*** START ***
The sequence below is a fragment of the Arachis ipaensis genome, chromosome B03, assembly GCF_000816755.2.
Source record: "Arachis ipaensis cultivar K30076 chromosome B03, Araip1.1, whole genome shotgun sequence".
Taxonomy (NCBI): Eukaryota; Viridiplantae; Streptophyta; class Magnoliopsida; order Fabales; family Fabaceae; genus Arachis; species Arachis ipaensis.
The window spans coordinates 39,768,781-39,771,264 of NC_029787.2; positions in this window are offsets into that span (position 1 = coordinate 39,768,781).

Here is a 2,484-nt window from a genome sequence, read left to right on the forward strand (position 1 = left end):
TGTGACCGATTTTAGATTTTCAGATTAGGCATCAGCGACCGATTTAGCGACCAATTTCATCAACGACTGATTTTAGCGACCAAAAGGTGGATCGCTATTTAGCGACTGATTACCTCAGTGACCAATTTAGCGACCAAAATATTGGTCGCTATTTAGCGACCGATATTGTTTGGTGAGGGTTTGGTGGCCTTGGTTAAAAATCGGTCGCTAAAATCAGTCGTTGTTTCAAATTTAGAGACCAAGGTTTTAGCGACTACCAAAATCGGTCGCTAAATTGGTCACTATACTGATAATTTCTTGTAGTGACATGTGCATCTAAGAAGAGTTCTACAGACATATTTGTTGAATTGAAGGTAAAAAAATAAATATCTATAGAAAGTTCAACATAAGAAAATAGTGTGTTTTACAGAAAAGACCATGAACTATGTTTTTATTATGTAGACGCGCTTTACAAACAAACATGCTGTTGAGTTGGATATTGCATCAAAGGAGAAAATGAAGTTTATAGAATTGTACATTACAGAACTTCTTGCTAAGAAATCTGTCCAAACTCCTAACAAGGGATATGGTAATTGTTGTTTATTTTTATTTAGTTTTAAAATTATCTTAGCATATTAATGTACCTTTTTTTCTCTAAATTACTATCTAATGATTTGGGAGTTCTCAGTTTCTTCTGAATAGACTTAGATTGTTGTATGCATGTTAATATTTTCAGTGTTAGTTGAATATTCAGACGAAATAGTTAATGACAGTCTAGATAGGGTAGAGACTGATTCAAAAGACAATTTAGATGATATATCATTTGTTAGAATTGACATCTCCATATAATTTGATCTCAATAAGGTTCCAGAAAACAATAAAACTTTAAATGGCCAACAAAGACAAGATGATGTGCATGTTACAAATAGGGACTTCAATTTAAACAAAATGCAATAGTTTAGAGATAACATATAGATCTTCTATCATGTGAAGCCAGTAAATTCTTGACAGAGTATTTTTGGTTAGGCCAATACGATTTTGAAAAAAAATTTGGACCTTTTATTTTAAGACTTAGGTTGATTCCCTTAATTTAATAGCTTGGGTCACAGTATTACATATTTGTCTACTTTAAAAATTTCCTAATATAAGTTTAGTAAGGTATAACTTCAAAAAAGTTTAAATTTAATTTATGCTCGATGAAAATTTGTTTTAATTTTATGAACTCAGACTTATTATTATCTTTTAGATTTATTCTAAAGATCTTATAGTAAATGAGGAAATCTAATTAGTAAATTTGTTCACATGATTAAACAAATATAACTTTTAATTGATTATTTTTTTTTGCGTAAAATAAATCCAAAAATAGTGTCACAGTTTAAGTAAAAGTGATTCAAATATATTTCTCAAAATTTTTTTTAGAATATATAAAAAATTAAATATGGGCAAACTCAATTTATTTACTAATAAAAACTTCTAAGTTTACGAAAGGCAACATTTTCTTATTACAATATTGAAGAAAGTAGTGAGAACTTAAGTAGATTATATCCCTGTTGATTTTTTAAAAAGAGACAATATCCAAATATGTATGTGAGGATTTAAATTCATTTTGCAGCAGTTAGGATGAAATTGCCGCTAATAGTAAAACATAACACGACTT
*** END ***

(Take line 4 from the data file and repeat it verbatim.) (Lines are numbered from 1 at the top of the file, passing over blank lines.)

The window spans coordinates 39,768,781-39,771,264 of NC_029787.2; positions in this window are offsets into that span (position 1 = coordinate 39,768,781).